The extension is meant to protect the firm's top-ranked Australian franchise, though it may infuriate other parts of Switzerland's biggest bank that are getting hit with lower pay and rile shareholder groups pressing for compensation reform.
Bonuses often make up the majority of pay for senior investment bankers, with managing directors at most major Western banks usually in line to make around $1 million or more a year. Luring away key bankers by rivals is a common industry practice and can cause damage to a franchise, as those individuals bring fee-paying clients with them.
Since the 2008 financial crisis, banks have come under pressure to revise compensation terms that drew the ire of the public and politicians. But for UBS, losing key bankers in Australia over pay was deemed potentially dangerous, as the business generates significant revenues in a key Asia-Pacific market -- the envy of even rivals such as Goldman Sachs, according to banking sources.
Sources say the latest UBS bonus protection plan involves nearly a dozen managing director-level leaders who hold the key to relationships with customers in Asia-Pacific's sixth-largest economy. Clients include billionaire James Packer, Seven Network magnate Kerry Stokes, Commonwealth Bank of Australia, Telstra and fund manager AMP.
Bankers whose bonuses are ring-fenced include Guy Fowler, head of investment banking; David Di Pilla, co-head of the industrials group; Anthony Sweetman, head of corporate advisory; capital markets co-heads Barry Sharkey and Dane Fitzgibbon; and Simon Cox, head of equity capital markets, said the sources, who didn't want to be identified as the bonus deal is not public.
The deal excludes Australia-based Matthew Grounds, who was a key negotiator for the bonus arrangement but who now has a global role as co-head of investment banking.
A UBS spokeswoman declined to comment on the story, saying the bank does not comment publicly on individual compensation.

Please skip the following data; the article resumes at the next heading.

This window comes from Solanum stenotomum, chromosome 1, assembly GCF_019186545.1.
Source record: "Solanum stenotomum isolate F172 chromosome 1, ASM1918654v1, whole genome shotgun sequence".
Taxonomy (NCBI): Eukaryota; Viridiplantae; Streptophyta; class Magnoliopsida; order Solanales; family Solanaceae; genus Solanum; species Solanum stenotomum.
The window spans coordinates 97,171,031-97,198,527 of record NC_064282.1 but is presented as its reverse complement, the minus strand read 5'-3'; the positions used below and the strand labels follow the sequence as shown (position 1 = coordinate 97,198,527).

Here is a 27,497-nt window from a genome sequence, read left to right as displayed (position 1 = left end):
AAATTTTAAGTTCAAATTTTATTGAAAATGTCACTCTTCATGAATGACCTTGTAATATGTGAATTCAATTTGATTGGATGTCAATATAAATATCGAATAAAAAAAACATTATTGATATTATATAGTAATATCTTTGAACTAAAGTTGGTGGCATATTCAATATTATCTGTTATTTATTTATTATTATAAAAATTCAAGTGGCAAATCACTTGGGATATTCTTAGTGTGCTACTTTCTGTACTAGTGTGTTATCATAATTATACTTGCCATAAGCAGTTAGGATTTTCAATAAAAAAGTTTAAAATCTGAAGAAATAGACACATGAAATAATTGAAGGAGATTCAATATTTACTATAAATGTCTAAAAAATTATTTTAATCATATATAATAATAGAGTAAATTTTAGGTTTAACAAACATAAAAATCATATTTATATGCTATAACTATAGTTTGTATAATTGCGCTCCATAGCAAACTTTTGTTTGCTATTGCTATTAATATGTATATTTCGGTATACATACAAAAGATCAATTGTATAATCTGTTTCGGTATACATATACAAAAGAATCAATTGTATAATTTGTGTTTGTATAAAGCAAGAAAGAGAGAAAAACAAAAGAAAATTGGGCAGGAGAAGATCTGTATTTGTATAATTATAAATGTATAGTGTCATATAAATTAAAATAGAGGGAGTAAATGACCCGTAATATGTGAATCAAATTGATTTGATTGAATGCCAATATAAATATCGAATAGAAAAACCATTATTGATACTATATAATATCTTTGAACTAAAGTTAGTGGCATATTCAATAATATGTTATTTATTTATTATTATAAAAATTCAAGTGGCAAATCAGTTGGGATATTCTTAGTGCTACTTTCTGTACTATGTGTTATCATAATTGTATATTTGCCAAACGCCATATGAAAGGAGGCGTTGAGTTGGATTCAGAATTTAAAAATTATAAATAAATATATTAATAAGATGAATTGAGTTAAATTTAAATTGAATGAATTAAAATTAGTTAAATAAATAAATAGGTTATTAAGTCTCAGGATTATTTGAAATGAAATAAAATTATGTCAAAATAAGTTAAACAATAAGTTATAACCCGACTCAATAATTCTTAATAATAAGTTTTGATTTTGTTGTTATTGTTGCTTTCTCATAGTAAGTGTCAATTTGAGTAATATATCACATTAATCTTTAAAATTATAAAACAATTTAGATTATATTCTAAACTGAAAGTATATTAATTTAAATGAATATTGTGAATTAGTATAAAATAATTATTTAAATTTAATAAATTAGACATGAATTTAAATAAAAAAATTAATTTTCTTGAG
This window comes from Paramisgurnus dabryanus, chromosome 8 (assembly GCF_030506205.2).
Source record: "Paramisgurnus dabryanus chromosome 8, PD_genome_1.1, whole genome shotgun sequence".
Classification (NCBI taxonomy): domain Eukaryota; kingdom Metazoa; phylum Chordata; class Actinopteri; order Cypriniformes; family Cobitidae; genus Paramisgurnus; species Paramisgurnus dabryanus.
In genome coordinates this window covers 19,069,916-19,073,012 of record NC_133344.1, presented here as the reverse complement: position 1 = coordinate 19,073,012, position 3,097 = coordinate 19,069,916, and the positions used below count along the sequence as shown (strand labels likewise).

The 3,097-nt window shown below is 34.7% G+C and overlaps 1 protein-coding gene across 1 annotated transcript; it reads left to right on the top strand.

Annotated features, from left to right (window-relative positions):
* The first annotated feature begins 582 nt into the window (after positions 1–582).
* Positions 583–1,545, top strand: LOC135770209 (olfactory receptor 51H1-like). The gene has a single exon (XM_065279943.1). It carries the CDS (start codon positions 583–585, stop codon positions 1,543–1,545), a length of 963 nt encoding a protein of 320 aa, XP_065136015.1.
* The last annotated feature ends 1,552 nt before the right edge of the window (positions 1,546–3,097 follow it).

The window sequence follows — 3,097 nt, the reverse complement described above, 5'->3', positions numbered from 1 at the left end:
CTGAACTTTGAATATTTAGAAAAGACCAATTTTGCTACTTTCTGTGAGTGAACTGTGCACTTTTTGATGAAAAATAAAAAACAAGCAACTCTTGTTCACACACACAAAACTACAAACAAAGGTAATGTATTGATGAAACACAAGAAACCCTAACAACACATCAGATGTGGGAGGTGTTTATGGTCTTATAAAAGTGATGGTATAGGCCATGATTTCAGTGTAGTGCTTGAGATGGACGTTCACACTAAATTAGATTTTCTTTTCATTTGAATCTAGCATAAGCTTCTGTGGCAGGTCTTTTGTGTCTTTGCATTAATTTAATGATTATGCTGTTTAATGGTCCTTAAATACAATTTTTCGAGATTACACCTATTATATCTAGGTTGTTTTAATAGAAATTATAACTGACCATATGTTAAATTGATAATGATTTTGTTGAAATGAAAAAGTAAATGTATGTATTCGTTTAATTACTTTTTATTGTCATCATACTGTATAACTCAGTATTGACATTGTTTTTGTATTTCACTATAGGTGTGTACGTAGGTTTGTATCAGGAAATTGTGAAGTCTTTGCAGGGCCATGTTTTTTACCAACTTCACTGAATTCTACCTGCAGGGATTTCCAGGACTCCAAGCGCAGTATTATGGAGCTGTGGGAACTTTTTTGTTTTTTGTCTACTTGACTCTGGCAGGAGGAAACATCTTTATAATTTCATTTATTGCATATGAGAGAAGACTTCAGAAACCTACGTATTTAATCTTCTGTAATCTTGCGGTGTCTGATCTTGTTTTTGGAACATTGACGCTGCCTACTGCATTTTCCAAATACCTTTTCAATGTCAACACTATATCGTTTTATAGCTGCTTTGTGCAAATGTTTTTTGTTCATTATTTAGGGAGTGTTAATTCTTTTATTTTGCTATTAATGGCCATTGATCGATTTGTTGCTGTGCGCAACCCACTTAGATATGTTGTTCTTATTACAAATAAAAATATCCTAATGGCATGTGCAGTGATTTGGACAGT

Cox, Sweetman, Sharkey and Fitzgibbon said by phone that they would not comment on the deal. Fowler and Di Pilla could not be immediately reached by phone and did not reply to emails seeking comment.
The bonus protection deal began in 2008 when the bank rolled back pay across the globe, though UBS realized it would have a problem in Australia if key bankers left for more money at rivals in the tight-knit, fee-heavy local market.
Australia is particularly sensitive to poaching because it's a large, developed, local market that is hard to break into, unlike other parts of Asia that are growing fast.
Grounds, who headed the Australia team at that time, felt that keeping the Australia unit intact was crucial amid a post-crisis atmosphere of widescale talent poaching, sources with direct knowledge of the matter told Reuters in December. The 2008 protection deal expired at the end of last year.
The latest bonus deal is similar to the 2008 scheme, where UBS let the Australia unit allocate a certain percentage of its revenue stream to year-end pay, the sources said. Annual country revenues and bonus pools are normally kept separate.
"This is obviously a way of retaining key personnel," said Mark Enticott, managing director at recruitment firm Ambition in Hong Kong. "But it's not a common practice in the industry."
UBS's Australian investment banking division has more than 150 staff, compared with more than 7,600 in the bank's entire Asia-Pacific operations. The division has proven to be a standout performer in the region, while UBS revenues elsewhere have shrunk.
UBS sits atop the ThomsonReuters/Freeman Consulting Co investment bank league table for Australia so far in 2012, with estimated fees of $75 million. It topped the league table over the past two years as well, netting $294.6 million and $221.5 million respectively, in estimated fees, according to the data.
So far in 2012, UBS is the leading dealmaker in Australia in a down year for activity, with mandates including a $3 billion planned float of the Australian unit of Hong-Kong listed CLP Holdings, Packer's $2 billion sale of media interests to Rupert Murdoch's News Corp, and a plan by Nathan Tinkler to take Whitehaven Coal private for more than $5 billion.
Globally, UBS slashed its 2011 bonus pool by 40 percent to 2.57 billion Swiss francs ($2.6 billion) and said total bonuses will fall by 60 percent in the investment bank after a $2.3 billion rogue trading scandal that triggered the CEO's resignation last September.
Earlier this year, Swiss shareholder groups Ethos and Actares urged UBS shareholders to vote down what they saw as excessive pay packages at the bank, drawing support from far larger numbers than is common in Switzerland.
($1 = 0.9856 Swiss francs)
By Lawrence White and Narayanan Somasundaram